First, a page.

Local Current Blog

What do Bob Dylan’s Christmas lights mean?

Christmas lights in The Current's studio, arranged to resemble Bob Dylan's (Jay Gabler/MPR)

Humans measure time in unique ways. Some trace time via presidential elections. Many publications run expansive year-in-review features. Emmy-award winning comedy writer Merrill Markoe uses Bob Dylan’s Christmas lights.

Markoe has closely followed the spartan holiday decorating patterns of Dylan’s home in Malibu, Calif. since she first noticed Dylan’s decorations in 2008. Since 2014 her detailed explorations of the “erratically shaped curvilinear lines” of Dylan’s lights have been published in Vice.

At first, it may seem like a non-starter to analyze Dylan’s lackluster luminescence — but Markoe claims to have discovered a different masterpiece every year. You say potato, she says “subtle to the point of being invisible, deeply disguised by a faux-naïve approach that recalls Matisse or Chagall.” If she is to be taken seriously (she would rather not be), Dylan’s single haphazardly-cast strand of lighting graphs his experiences with life, death, politics, and this year’s Nobel Prize in Literature.

The past two winters have brought no shortage of riches to study for Markoe. In 2014, she noted “a more painterly, almost abstract expressionist vision, still full of characteristic touches of personal symbolism.” Later, 2015 saw a “painstakingly hung recreation of both the slowing of the GDP and the dramatic dip in nonfarm employment growth in Minnesota.”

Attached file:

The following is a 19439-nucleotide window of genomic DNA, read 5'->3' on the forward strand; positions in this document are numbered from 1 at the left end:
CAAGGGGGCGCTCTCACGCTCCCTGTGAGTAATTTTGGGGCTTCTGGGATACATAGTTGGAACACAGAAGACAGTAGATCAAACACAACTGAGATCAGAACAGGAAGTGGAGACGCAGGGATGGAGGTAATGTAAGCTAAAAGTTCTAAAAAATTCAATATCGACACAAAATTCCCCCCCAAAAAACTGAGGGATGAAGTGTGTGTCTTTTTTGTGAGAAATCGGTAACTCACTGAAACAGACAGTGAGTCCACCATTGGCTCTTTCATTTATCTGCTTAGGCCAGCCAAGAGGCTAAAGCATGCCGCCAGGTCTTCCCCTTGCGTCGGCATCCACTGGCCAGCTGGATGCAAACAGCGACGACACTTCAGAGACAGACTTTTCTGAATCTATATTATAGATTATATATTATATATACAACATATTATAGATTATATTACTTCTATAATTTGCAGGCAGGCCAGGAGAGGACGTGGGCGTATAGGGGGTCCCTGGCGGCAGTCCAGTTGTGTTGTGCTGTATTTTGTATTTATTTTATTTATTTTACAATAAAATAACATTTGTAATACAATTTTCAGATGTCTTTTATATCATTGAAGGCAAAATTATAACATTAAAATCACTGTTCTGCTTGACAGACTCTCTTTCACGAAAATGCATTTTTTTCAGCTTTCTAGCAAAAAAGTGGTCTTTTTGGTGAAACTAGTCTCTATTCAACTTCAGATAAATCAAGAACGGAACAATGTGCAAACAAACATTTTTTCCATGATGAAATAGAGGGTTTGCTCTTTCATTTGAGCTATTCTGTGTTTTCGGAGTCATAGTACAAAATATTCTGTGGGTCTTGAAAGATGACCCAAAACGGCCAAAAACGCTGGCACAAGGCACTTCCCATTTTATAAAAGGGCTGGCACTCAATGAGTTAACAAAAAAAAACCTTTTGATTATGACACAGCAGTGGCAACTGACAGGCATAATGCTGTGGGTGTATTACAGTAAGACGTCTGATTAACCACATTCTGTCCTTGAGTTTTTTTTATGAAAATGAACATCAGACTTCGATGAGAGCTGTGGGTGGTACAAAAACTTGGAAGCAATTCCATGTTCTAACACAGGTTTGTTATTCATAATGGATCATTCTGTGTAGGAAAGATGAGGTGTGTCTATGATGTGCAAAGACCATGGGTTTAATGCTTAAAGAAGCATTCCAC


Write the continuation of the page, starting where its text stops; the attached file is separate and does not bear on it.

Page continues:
According to Markoe, this winter’s strand of lights — which, to be sure, is virtually identical to those of prior years as it lazily snakes over a fence and some shrubbery in no distinct pattern — is the most elaborate yet. After low points attributed to the deaths of David Bowie, Jefferson Airplane co-founder Paul Kantner and Eagles lead singer Glenn Frey, “the arc reaches upward, offering a cautious optimism, not unlike bubbles in champagne rising in a toast to a better future.”

Beyond “colliding with the forces of the election,” Markoe finds in this year’s decorations a reflection of Dylan’s halfhearted response to the Nobel Committee and his decision to not attend the ceremony in his honor. Closely inspecting the lights, she charts reactions from “PRETENDING NOT TO NOTICE” to “Heard Nobel Gift Shop SUCKS, compared to Rock and Roll Hall of Fame” to “WROTE SPEECH. NOW ARE YOU HAPPY?????”

Markoe ends on an optimistic note, finding a “modest cryptic boast” in a pattern mirroring the distribution of Nobel Prizes over the ages of the winners. How will Dylan follow a work of this magnitude? Just wait till next year.

Ibad Jafri studies International Relations and Cinema & Media Studies at Carleton College. His holiday decorations are not worth analyzing.